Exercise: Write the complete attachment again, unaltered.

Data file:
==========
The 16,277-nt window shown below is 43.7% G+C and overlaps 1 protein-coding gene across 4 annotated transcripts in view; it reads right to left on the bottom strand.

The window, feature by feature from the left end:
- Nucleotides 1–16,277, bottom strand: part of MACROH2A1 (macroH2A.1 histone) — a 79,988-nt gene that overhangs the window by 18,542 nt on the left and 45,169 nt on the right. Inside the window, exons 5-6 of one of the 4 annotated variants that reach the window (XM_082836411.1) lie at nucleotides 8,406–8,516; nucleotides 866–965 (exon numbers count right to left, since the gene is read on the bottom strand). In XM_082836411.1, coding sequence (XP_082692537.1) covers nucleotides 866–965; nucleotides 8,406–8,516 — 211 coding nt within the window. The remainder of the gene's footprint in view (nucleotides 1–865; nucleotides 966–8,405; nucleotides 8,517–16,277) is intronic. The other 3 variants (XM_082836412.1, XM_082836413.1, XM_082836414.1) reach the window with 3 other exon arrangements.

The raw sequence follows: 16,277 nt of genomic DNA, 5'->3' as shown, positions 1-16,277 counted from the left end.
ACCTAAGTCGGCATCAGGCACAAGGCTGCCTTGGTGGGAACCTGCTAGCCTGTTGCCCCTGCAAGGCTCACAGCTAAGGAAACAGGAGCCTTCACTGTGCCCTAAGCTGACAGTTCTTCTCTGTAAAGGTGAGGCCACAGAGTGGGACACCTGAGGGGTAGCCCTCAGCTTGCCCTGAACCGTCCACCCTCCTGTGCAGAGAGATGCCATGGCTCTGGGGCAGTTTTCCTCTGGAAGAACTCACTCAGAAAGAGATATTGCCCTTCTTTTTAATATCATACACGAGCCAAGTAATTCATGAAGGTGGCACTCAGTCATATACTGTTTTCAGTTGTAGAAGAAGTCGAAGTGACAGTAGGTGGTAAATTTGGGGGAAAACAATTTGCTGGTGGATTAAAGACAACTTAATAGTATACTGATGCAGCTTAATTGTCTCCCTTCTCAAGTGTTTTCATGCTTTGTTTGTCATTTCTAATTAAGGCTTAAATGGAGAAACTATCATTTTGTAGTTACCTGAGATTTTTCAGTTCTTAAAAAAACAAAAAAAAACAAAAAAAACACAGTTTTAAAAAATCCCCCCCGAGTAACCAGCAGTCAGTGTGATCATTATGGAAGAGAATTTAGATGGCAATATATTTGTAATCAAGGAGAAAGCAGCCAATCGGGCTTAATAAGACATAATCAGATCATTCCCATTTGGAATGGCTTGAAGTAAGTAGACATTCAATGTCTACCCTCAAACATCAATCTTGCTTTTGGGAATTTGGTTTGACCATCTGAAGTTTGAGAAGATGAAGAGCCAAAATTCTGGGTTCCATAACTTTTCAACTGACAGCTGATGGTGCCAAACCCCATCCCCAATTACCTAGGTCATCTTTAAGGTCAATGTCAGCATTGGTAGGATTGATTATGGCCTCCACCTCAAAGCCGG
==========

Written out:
The 16,277-nt window shown below is 43.7% G+C and overlaps 1 protein-coding gene across 4 annotated transcripts in view; it reads right to left on the bottom strand.

The window, feature by feature from the left end:
- Nucleotides 1–16,277, bottom strand: part of MACROH2A1 (macroH2A.1 histone) — a 79,988-nt gene that overhangs the window by 18,542 nt on the left and 45,169 nt on the right. Inside the window, exons 5-6 of one of the 4 annotated variants that reach the window (XM_082836411.1) lie at nucleotides 8,406–8,516; nucleotides 866–965 (exon numbers count right to left, since the gene is read on the bottom strand). In XM_082836411.1, coding sequence (XP_082692537.1) covers nucleotides 866–965; nucleotides 8,406–8,516 — 211 coding nt within the window. The remainder of the gene's footprint in view (nucleotides 1–865; nucleotides 966–8,405; nucleotides 8,517–16,277) is intronic. The other 3 variants (XM_082836412.1, XM_082836413.1, XM_082836414.1) reach the window with 3 other exon arrangements.

The raw sequence follows: 16,277 nt of genomic DNA, 5'->3' as shown, positions 1-16,277 counted from the left end.
ACCTAAGTCGGCATCAGGCACAAGGCTGCCTTGGTGGGAACCTGCTAGCCTGTTGCCCCTGCAAGGCTCACAGCTAAGGAAACAGGAGCCTTCACTGTGCCCTAAGCTGACAGTTCTTCTCTGTAAAGGTGAGGCCACAGAGTGGGACACCTGAGGGGTAGCCCTCAGCTTGCCCTGAACCGTCCACCCTCCTGTGCAGAGAGATGCCATGGCTCTGGGGCAGTTTTCCTCTGGAAGAACTCACTCAGAAAGAGATATTGCCCTTCTTTTTAATATCATACACGAGCCAAGTAATTCATGAAGGTGGCACTCAGTCATATACTGTTTTCAGTTGTAGAAGAAGTCGAAGTGACAGTAGGTGGTAAATTTGGGGGAAAACAATTTGCTGGTGGATTAAAGACAACTTAATAGTATACTGATGCAGCTTAATTGTCTCCCTTCTCAAGTGTTTTCATGCTTTGTTTGTCATTTCTAATTAAGGCTTAAATGGAGAAACTATCATTTTGTAGTTACCTGAGATTTTTCAGTTCTTAAAAAAACAAAAAAAAACAAAAAAAACACAGTTTTAAAAAATCCCCCCCGAGTAACCAGCAGTCAGTGTGATCATTATGGAAGAGAATTTAGATGGCAATATATTTGTAATCAAGGAGAAAGCAGCCAATCGGGCTTAATAAGACATAATCAGATCATTCCCATTTGGAATGGCTTGAAGTAAGTAGACATTCAATGTCTACCCTCAAACATCAATCTTGCTTTTGGGAATTTGGTTTGACCATCTGAAGTTTGAGAAGATGAAGAGCCAAAATTCTGGGTTCCATAACTTTTCAACTGACAGCTGATGGTGCCAAACCCCATCCCCAATTACCTAGGTCATCTTTAAGGTCAATGTCAGCATTGGTAGGATTGATTATGGCCTCCACCTCAAAGCCGG